Monday, March 19, 2012

PLA 2012 Thursday March 15

Thursday morning I put on this dress, this cardigan, and my denim jacket, and ran off to give my piece of a five-person panel presentation. I was invited by Rebecca Vnuk of Shelf Renewal (and Booklist magazine) to do fifteen minutes on Science Fiction, along with a stellar panel of Readers' Advisory experts on literary, historical, romance and thriller fiction. First, it was a blast to be talking about books again, and second, SO FUN to see these particular folks again. We had a good time, talking reallllly fast and urging everyone to visit the website for the handouts! The resulting list of favorites books and authors should do me for the rest of 2012.

While we were rattling off titles, my colleague was at a program entitled Abolishing Performance Evaluations: Why they Don't Work and What Does. You might well lift an eyebrow! The presenters seemed to have been relying on annual evaluations to manage staff they never saw, and "discovered" that didn't work so well. Huh. I like our performance evaluations and don't intend to discard them.

The next session was Now What? 12 Steps to Thriving in a Different World, featuring Karen Hyman and Peter Bromberg. Wandering around the enormous convention center, I was late finding the room, so I missed a couple of the steps, but loved what I did hear. See all the slides here.
  • Improv as a theme (this was everywhere at PLA). Find ways to move the "scene" forward. 
  • Action beats inaction every time. If you wait for the perfect moment, there will be lots of dead airspace, and your customer will move on.
  • Engaging customers via their senses (sight, sound, touch), action (physical movement), emotions and minds. "Mind" is what we've traditionally done well, but we have to work on the others, particularly with adults.
  • Acceptance is not acquiescence. We don't have the budget we used to, but we're still going to build, innovate, and befriend.
  • Become a black belt in time management. You are never going to "catch up", so use your time effectively on the important stuff.
The presenters showed a great short video of how a mass transit system encouraged people to use the stairs (escalators overburdened) by making the stairs really fun. Seriously, spend a minute and a half watching this and think about what you want your patrons to do more or less of in the library.

The key message, I think, was not to hunker down, but to remember how fabulous we are and how much fun we can be.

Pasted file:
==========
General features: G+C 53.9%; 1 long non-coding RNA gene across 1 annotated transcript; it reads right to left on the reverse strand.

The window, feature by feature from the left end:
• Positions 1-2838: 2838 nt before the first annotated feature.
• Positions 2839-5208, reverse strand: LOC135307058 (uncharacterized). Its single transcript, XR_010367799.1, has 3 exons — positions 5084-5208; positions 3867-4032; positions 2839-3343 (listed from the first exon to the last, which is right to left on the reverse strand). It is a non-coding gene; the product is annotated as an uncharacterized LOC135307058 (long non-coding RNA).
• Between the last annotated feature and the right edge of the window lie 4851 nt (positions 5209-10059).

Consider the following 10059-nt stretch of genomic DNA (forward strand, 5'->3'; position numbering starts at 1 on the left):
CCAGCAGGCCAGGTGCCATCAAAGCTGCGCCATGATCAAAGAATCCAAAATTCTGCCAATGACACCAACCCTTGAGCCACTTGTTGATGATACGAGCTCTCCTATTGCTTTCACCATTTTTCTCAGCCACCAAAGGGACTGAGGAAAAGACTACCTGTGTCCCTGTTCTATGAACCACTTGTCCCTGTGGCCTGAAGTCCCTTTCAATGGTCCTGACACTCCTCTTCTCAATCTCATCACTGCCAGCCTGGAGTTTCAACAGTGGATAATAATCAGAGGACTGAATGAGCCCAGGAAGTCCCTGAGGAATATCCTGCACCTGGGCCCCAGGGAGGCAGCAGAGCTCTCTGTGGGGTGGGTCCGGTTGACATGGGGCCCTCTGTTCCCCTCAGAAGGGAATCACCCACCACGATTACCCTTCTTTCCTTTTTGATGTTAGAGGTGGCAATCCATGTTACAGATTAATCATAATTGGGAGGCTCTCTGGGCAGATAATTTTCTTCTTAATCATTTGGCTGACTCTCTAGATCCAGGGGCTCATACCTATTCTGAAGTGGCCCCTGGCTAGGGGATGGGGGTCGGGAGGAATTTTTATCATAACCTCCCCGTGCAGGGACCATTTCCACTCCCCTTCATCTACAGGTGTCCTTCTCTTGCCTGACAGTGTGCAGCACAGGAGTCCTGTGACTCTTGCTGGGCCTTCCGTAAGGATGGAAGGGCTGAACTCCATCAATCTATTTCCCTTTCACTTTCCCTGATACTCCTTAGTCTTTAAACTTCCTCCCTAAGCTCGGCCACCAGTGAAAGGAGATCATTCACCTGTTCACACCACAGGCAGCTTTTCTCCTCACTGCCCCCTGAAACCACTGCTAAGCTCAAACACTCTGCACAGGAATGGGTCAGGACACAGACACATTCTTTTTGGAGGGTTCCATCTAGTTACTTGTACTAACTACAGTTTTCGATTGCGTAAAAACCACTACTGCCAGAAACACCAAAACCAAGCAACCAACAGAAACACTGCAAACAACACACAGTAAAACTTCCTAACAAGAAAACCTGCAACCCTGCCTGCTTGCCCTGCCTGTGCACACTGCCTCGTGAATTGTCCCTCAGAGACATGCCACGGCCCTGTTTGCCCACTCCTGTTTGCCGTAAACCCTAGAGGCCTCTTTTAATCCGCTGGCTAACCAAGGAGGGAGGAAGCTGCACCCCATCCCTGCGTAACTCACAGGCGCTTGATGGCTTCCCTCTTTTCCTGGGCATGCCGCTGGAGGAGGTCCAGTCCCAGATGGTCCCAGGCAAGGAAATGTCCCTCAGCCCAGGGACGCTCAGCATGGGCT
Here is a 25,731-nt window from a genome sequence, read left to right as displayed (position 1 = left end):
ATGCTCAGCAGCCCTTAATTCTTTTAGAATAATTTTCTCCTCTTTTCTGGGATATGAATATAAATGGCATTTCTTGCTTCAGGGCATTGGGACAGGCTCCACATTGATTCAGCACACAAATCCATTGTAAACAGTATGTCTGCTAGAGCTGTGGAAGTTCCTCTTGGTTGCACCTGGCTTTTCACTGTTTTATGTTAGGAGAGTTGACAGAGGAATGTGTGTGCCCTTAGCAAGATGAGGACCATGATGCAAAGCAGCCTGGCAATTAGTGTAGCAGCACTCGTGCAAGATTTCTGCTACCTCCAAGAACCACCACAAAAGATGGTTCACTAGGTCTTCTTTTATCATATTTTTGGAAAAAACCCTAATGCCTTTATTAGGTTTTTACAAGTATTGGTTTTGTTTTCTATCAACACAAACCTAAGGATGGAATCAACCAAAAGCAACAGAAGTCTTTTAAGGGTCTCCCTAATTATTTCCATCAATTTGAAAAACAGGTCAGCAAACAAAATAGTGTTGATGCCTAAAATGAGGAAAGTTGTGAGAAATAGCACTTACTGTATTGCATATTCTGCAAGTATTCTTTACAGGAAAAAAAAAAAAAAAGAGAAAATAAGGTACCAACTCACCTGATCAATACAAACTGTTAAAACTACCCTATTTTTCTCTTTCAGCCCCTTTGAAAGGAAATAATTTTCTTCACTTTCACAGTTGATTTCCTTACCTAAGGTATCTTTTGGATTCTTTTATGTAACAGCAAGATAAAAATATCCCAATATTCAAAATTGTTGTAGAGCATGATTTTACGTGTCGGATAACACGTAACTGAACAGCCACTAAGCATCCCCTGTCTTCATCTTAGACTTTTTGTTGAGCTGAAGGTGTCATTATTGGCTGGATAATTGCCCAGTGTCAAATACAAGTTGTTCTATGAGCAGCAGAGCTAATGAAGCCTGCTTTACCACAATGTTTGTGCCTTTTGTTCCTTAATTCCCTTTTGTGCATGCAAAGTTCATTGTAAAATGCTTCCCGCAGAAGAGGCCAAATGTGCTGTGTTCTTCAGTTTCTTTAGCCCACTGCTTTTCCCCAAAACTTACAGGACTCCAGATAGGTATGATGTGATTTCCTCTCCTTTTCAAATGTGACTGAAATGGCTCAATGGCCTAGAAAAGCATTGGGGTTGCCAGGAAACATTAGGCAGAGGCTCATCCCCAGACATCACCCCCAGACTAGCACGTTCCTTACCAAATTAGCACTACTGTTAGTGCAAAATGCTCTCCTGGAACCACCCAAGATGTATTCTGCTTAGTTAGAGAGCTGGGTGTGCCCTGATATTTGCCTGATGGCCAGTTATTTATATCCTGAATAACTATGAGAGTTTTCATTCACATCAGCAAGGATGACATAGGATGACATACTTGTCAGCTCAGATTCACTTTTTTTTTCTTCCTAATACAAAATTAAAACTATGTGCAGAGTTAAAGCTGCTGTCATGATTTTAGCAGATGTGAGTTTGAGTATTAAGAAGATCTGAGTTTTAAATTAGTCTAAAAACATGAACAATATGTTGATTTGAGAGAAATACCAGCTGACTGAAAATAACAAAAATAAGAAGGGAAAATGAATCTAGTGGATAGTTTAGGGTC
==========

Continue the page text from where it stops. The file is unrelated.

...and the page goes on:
(At some point that morning I got a great cup of coffee and a hunk of soda bread at the Reading Terminal Market, just one of the many reasons why I'd like to go back to Philly tomorrow.)

My 2:00 program was Creating a Vibrant Organizational Culture at your Library, featuring Richard Mott of Jacksonville Public Library and Cheryl Gould, a library training consultant. I'm going to try to bring this duo out to Illinois, by partnering with local libraries as we have done with other great speakers. 

Richard Mott started out with a graph of JPL's last five years that looked just like ours: circ, visitors, website usage all up, $$ and staff down. Key points from their very lively and pertinent talk:
  • There is no clear road map for libraries. Be positive, confident and comfortable with ambiguity.
  • Be cautious of the expertise trap, "Our search is better than your search". Recognize and collaborate with others' expertise.
  • Shift from reactive to creative, keep moving (another common theme at PLA), experiment and take risks.
  • The "best" company has perhaps 50% of their staff truly engaged, global average is 1 in 5 employees. 15% are disengaged AND actively criticizing, undermining the organization.
  • Support your colleagues' decisions. Say "yes, and" instead of "yes, but." 
  • Use your all-staff moments (meetings, days) to self-assess and answer questions. "How are we doing?" Discover what words describe your culture (we already did this, yay!)
This program made me think in particular of activities that almost every staff member at my library are involved in, like programming. That great experience is made possible by staff creating, organizing, registering, setting up/taking down, providing technology, promoting, paying for.

After this fantastic day, my work brain was full, so I decided to exercise the shoe-shopping part of my amygdala, and went back to the Kenneth Cole store, where I'd seen a particular pair of boots on sale. Long gone in the store, but they found them in El Paso or some such, and they were only $99 (from $250)! Of course I ordered them.

Here they are, but I got them in a lovely soft tan suede. Can't wait to put them on!

The last fabulous thing about Thursday was going for drinks and hors d'oeuvres, courtesy of Mandarin Library Automation, here:

No sign of Himself, sadly, but the food was yummy. The building is a massive, dome topped, white marble former bank, with a central louge and separate private dining rooms in The Vault and The Reserve. Thank you, Mandarin! I promise I will remember you if we go ILS shopping next year!


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